Smart Ways to Drive Down Car Costs

by Amy Livingston

Some say the best way to reduce car ownership costs is to not have a car. That isn’t always the case. Car ownership can be practical and affordable if you take smart steps to reduce costs.

Here are a few thoughts about Rich Finzer’s article on giving up your car.

Smaller is cheaper

First, that figure from Consumer Reports about the cost of vehicle ownership is based on certain assumptions that the article doesn’t mention. Assumption #1 is the “median” car they refer to is “a midsized SUV such as the Nissan Murano or an upscale sedan such as the Lexus ES.” They say right in the article that it’s much cheaper to own a small car, such as our Honda Fit, which they say “costs just over $5,300 a year to own for five years.”

Keep your car as long as you can 

This brings us to assumption #2, namely that you will keep the car for only five years and then trade it in.

But that’s a stupid way to own a car!

It means you take the biggest hit of depreciation on yourself before passing the car on to someone else who may be able to drive it for another ten years or more. The editor’s note right in the article states that “keeping a car for eight years, rather than five, can reduce median ownership costs significantly,” partly because you continue to use it “for a few years after the loan has been paid off.”

Pay cash for your car

Assumption #3 is you are paying for your car with a loan, but you aren’t actually required to do that. If you have the money saved up, you can pay cash and avoid the interest.

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A break down of yearly car costs

Basically, it only costs $9,100 a year to own a car if you are owning it in the most expensive way possible.

I’ve crunched the numbers on our Honda Fit, which we bought with cash three years ago. I’ve concluded that to own it for 15 years (which I consider the minimum expected lifespan for a new car) will cost us around $3,500 a year, including purchase costs, insurance, registration, gas, maintenance, parking, and tolls. (No, I didn’t factor in costs for parking tickets or speeding tickets, because it’s quite easy to avoid those by driving and parking legally.)

The costs of NOT owning a car

That’s enough about the actual cost of owning a car. Now, what about the cost of not owning one?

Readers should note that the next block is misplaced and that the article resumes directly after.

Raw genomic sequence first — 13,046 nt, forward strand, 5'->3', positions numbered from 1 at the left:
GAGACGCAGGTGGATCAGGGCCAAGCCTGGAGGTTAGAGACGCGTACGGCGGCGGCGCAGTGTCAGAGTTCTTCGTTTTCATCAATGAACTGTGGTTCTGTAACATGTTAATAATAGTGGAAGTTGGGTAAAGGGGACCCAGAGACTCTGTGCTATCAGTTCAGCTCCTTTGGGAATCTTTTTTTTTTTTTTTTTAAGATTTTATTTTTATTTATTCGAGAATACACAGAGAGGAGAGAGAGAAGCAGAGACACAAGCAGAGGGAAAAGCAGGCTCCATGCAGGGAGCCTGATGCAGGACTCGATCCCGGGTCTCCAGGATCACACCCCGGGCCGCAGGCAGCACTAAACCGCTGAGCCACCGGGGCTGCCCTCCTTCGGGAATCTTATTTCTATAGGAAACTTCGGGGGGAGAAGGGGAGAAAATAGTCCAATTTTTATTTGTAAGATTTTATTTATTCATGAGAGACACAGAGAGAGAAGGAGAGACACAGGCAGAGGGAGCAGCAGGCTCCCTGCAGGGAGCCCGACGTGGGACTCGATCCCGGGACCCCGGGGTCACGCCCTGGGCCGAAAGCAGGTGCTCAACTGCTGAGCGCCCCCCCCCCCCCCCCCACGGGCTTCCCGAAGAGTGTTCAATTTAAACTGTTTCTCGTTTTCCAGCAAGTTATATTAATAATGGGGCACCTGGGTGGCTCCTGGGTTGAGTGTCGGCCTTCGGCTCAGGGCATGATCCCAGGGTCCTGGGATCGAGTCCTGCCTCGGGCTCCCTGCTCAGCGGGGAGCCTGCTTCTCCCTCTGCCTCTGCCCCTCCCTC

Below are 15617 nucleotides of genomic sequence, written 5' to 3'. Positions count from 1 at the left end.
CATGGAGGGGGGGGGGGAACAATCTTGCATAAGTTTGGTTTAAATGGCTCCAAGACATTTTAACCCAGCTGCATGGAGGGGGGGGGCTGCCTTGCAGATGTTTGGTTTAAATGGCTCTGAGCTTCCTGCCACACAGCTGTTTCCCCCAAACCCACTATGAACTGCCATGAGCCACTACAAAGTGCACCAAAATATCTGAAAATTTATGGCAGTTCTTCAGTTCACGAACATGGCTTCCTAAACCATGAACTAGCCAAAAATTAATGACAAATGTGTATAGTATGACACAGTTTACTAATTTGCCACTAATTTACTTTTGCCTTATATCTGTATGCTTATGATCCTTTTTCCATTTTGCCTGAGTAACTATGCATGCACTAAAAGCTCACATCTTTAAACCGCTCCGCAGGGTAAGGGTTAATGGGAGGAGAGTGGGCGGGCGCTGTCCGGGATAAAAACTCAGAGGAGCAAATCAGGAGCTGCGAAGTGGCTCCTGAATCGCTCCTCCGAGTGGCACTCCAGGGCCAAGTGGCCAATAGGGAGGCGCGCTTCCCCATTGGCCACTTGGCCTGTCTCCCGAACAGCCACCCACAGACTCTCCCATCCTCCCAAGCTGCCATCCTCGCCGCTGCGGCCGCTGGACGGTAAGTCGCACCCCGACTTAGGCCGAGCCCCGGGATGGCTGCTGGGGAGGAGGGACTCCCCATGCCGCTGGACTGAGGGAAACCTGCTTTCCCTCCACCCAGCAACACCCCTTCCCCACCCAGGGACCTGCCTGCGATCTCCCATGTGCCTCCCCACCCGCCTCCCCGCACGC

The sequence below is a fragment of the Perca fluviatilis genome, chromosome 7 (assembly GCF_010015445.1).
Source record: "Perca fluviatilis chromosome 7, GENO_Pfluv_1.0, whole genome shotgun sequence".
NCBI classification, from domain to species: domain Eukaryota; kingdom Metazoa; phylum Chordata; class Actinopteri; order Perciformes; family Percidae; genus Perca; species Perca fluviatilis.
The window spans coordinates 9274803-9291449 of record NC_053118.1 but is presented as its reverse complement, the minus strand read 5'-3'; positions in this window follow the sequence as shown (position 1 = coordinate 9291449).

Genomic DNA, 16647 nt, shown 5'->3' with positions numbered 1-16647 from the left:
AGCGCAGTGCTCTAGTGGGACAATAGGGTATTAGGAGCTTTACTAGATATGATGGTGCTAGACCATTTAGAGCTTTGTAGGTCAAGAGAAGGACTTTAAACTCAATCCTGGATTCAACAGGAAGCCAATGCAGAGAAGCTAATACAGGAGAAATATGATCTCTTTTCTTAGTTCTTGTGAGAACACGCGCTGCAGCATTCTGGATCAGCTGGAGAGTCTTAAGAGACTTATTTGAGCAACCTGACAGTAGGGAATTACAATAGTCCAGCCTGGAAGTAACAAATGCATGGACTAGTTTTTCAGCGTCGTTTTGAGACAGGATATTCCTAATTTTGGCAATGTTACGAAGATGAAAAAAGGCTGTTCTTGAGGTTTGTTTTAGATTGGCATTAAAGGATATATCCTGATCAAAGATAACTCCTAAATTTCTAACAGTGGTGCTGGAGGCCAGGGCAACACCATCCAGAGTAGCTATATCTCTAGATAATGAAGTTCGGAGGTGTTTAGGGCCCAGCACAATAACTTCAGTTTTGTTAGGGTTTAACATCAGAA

The article claims that it’s cheaper to use public transportation if you live in an urban area with an established transit system of buses or light rail. But is it?

I just visited New York City for the first time in years and was astonished at how much subway fare costs now. It was $2.50 for a one-way fare. Now, of course, if you take it often, you can lower that rate by buying an unlimited pass. A 30-day pass costs just $112, which comes to $1,344. That’s still cheaper than the $3,500 a year for owning a car, but it’s only for one person. Two people riding the subway would pay $2,688 per year. Three people would pay $4,032. This makes owning a car that three people can ride in at once start to look like a much more attractive option.

Of course, if you live in the city, owning a car is more expensive as well, because you pay more for parking and tolls, so taking mass transit is probably still cheaper.

But if you live out in the sticks, taking mass transit gets much more expensive. The $2.50 per fare that we paid to get around within the city paled in comparison to the cost of the ride into the city, which was $15 per person each way. If you had to commute into the city by train from the station we used, you’d pay $30 each day just to go to work! Once again, you can cut that payment down with a monthly pass, which costs just $425. But that’s still $5,100 a year. Plus, you have to add on the $1,344 a year for the subway pass to get from the train station to wherever you’re going in the city for a total of $6,344.

And don’t forget to tack on the cost of renting a car for the occasional road trip, as suggested at the end of Mr. Finzer’s article. Renting an economy car for one week costs around $560, which doesn’t include the cost of gas. Do that twice a year, and the cost of not owning a car shoots up to $7,564.

Do your own math

My point is not that owning a car is always cheaper than not owning one. That certainly isn’t the case. My point is that everyone’s situation is different, and the only way to know which is cheaper for you is to do the math. Don’t simply assume that dumping your car will save you “a ton of money” just because some writer says so.

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Reviewed June 2019

About the Author

Visit Amy Livingston at her Ecofrugal Living blog.

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